Whether you're Jewish or not, whether you have a sister or not, whether a close family member or friend is affected by a neurological disorder or not, You'll Miss Me When I'm Gone will speak to you like few other contemporary YA/NA novels.
Kiersten White's book is going to rule the world.
Every now and then, we get reminded that fairytales aren't the sugar-sweet Disneyfied versions we're fed as children. The Hazel Wood takes us back to the Grimm Brothers roots of all those "once upon a time"s--and it's pretty grim.
So I started thinking some more about which YA universes, in particular, would have the shittiest life expectancy/standards of living. And while this is by no means a definitive list, these are definitely some deadly, oppressive societies that I'd rather not find myself in.
Spastic writing style aside, half of Ella Black's plot beggars belief, while the other half that does make some sort of sense from a realistic perspective is about as interesting as watching paint dry.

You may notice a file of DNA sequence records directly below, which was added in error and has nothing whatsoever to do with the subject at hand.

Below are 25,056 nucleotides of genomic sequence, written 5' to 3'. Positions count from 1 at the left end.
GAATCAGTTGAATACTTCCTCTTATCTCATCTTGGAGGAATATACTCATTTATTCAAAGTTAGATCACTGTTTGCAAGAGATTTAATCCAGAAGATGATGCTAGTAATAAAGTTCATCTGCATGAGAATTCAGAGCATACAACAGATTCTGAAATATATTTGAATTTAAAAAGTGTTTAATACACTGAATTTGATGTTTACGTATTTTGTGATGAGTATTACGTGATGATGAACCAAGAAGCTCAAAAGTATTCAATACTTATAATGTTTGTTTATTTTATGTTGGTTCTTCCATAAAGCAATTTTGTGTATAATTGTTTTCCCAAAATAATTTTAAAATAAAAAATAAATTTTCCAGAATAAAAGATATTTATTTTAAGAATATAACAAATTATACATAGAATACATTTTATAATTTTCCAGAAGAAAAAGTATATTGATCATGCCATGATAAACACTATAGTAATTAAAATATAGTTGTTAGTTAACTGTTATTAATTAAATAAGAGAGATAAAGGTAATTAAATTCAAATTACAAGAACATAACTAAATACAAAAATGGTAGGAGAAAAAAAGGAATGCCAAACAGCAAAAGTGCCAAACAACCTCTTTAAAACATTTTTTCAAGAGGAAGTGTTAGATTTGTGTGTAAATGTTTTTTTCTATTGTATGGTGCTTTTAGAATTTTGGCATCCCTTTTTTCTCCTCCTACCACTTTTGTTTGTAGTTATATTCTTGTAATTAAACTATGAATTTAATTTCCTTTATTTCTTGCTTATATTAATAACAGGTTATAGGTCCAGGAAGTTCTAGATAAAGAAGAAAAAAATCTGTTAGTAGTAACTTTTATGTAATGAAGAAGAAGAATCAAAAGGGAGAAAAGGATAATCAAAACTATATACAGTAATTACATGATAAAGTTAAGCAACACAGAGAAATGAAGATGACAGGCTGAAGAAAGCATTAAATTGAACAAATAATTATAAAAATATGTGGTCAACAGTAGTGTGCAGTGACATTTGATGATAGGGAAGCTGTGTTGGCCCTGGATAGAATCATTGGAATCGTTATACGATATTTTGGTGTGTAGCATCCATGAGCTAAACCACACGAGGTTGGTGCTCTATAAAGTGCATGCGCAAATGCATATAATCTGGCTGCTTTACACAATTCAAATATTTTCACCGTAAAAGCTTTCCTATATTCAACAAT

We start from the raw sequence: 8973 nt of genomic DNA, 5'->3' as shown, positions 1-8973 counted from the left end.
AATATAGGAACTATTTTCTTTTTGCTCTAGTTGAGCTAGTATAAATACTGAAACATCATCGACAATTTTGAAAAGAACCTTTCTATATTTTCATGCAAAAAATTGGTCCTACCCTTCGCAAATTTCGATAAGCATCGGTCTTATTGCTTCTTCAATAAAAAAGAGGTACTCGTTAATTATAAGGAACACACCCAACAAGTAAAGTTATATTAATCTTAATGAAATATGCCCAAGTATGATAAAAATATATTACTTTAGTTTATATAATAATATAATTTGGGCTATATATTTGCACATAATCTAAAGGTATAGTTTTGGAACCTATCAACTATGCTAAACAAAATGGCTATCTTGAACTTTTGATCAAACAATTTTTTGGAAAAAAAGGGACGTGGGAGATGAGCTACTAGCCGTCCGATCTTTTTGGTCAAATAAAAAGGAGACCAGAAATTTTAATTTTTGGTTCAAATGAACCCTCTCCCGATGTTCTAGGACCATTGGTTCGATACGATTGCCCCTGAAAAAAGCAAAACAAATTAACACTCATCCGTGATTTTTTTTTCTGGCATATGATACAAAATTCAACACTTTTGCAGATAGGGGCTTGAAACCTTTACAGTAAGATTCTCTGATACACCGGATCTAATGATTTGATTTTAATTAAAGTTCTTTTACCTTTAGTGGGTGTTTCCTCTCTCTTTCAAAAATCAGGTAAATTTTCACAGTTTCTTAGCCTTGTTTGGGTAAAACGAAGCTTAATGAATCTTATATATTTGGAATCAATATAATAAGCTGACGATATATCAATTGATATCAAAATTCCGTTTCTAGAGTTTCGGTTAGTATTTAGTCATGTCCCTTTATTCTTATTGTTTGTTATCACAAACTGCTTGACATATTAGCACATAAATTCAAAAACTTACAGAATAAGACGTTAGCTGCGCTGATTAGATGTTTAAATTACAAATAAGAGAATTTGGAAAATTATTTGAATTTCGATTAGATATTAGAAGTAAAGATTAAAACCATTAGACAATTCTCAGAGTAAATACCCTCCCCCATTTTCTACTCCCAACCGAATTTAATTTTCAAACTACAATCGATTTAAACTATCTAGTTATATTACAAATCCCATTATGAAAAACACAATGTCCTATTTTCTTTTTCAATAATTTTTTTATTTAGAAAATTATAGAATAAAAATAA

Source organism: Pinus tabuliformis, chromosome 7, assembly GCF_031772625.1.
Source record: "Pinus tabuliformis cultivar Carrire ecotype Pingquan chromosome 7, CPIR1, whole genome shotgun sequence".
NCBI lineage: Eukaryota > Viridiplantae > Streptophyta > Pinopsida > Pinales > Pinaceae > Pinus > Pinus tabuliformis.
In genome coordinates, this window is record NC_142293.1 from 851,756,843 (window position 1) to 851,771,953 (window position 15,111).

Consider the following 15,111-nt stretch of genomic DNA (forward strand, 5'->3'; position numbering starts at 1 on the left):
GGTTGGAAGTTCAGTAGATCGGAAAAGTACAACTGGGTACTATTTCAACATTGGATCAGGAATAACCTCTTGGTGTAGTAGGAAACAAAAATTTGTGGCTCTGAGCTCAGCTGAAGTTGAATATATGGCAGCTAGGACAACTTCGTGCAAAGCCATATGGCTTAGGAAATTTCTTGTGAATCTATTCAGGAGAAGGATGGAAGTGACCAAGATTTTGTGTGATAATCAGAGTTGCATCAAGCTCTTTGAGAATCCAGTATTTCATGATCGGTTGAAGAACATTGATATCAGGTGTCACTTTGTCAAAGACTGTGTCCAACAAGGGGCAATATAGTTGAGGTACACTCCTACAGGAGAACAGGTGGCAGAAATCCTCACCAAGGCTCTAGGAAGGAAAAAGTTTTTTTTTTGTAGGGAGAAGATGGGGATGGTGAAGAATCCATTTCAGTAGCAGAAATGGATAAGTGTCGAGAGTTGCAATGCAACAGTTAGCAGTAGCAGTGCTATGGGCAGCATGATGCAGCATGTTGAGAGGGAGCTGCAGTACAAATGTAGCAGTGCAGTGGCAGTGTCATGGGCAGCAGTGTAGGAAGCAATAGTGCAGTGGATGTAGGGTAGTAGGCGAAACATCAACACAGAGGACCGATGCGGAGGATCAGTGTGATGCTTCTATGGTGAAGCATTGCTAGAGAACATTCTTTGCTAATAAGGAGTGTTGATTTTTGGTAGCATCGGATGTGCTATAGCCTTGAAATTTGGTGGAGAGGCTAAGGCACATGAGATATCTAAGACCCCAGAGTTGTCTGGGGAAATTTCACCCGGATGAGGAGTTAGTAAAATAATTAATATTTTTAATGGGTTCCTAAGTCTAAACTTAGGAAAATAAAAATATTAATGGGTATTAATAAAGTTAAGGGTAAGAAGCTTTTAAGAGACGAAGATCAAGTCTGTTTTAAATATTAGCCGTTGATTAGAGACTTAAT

I read Batman: Nightwalker in probably the best setting to read this kind of novel, on a flight with nothing else to do. It's an okay book without glaring flaws, but little more than that. Marked by Marie Lu's dry writing and signature tropes, Nightwalker is an unmemorable novel that leaves the reader with the feeling of "been there, done that."
Our Dark Duet traverses much darker territory than its predecessor to mixed levels of success, sacrificing the phenomenal character development that made the first book amazing in its dedication to stay brutal and explore its protagonists' ugly sides.